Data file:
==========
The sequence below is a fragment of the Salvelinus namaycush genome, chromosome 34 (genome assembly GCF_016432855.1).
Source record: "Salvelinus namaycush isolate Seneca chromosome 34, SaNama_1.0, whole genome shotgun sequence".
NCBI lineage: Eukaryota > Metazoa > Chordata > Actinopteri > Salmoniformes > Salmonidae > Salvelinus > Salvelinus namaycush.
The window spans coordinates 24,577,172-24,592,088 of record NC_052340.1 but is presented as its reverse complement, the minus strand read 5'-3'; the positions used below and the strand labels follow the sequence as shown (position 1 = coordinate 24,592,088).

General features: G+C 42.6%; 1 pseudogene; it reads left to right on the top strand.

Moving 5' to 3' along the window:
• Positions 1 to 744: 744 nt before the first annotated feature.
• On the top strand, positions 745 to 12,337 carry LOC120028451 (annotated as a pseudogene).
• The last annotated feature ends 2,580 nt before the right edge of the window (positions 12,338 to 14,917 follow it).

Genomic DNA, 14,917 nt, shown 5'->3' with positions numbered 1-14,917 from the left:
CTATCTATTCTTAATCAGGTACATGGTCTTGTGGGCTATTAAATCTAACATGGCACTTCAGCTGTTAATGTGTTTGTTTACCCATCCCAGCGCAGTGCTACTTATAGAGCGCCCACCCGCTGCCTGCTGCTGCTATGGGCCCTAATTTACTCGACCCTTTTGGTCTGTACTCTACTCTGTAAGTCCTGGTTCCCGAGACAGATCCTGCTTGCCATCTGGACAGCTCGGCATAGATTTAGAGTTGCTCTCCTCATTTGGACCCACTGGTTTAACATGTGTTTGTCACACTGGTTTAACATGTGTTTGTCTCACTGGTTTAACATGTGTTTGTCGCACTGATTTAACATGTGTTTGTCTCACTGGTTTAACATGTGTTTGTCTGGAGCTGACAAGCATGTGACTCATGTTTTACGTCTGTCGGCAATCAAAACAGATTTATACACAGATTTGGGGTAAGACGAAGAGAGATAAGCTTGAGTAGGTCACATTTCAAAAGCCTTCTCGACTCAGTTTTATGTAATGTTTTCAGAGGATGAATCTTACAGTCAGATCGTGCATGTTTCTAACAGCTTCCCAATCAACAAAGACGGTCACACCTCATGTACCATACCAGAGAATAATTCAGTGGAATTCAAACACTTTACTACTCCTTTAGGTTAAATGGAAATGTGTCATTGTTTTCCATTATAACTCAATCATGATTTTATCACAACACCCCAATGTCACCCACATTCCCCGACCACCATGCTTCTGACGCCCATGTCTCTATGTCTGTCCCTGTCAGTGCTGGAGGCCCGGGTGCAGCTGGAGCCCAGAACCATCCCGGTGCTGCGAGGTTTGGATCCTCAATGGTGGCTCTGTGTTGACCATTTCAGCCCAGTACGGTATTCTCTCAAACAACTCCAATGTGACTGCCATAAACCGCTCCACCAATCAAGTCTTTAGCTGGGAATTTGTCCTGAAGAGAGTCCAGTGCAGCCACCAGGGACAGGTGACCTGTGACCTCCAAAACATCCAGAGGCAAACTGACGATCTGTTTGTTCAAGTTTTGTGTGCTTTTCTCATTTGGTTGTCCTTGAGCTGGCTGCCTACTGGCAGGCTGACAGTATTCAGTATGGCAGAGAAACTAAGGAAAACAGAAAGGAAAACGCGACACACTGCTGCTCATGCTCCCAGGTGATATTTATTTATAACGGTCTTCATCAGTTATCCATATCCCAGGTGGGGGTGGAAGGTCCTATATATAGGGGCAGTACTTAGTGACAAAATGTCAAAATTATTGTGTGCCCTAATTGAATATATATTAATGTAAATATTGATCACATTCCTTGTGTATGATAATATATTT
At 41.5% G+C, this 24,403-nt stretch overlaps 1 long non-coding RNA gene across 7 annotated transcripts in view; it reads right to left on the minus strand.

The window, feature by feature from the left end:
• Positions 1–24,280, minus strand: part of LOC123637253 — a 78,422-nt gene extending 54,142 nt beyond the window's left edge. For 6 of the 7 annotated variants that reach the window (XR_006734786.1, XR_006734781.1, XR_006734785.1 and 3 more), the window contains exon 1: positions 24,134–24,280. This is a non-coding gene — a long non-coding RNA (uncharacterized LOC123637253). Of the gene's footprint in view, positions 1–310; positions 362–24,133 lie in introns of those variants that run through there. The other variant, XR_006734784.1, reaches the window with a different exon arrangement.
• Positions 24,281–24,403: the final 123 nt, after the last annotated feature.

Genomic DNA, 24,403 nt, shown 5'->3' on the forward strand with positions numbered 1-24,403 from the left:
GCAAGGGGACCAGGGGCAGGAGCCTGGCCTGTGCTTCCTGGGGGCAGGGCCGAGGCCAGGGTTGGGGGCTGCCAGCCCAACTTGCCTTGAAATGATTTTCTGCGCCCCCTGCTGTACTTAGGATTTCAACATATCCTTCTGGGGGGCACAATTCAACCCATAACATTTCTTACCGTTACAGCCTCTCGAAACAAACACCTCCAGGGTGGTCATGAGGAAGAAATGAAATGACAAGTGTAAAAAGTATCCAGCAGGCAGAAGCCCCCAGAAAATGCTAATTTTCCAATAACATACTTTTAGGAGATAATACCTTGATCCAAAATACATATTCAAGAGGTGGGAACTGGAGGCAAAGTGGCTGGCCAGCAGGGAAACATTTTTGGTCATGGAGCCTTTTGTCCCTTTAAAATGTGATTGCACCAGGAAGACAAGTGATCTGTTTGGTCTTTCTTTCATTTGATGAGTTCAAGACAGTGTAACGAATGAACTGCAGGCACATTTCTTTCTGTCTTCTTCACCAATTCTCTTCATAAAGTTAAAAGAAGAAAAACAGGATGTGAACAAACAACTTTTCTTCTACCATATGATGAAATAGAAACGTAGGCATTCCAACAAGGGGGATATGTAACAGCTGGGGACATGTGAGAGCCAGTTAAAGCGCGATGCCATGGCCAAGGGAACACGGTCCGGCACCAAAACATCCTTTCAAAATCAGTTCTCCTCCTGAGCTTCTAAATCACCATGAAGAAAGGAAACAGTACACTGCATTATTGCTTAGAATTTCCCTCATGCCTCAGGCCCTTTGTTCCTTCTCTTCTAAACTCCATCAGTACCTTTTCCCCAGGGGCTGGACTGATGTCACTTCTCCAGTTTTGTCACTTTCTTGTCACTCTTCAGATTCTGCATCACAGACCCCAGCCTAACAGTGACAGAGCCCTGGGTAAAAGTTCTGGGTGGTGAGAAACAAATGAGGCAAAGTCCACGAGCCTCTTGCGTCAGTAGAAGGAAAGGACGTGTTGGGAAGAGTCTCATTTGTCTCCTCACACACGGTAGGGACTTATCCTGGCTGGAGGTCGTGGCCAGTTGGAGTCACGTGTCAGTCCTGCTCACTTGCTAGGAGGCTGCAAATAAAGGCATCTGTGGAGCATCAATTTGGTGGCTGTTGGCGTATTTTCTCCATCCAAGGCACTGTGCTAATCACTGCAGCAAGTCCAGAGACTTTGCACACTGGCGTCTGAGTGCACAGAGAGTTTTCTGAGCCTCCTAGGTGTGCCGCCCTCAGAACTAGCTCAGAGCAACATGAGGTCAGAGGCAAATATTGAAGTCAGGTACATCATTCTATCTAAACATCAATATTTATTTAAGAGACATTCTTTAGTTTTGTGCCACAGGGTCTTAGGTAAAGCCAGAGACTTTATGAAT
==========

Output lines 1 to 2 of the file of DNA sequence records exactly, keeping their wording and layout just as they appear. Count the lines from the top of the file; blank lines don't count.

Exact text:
The sequence below is a fragment of the Salvelinus namaycush genome, chromosome 34 (genome assembly GCF_016432855.1).
Source record: "Salvelinus namaycush isolate Seneca chromosome 34, SaNama_1.0, whole genome shotgun sequence".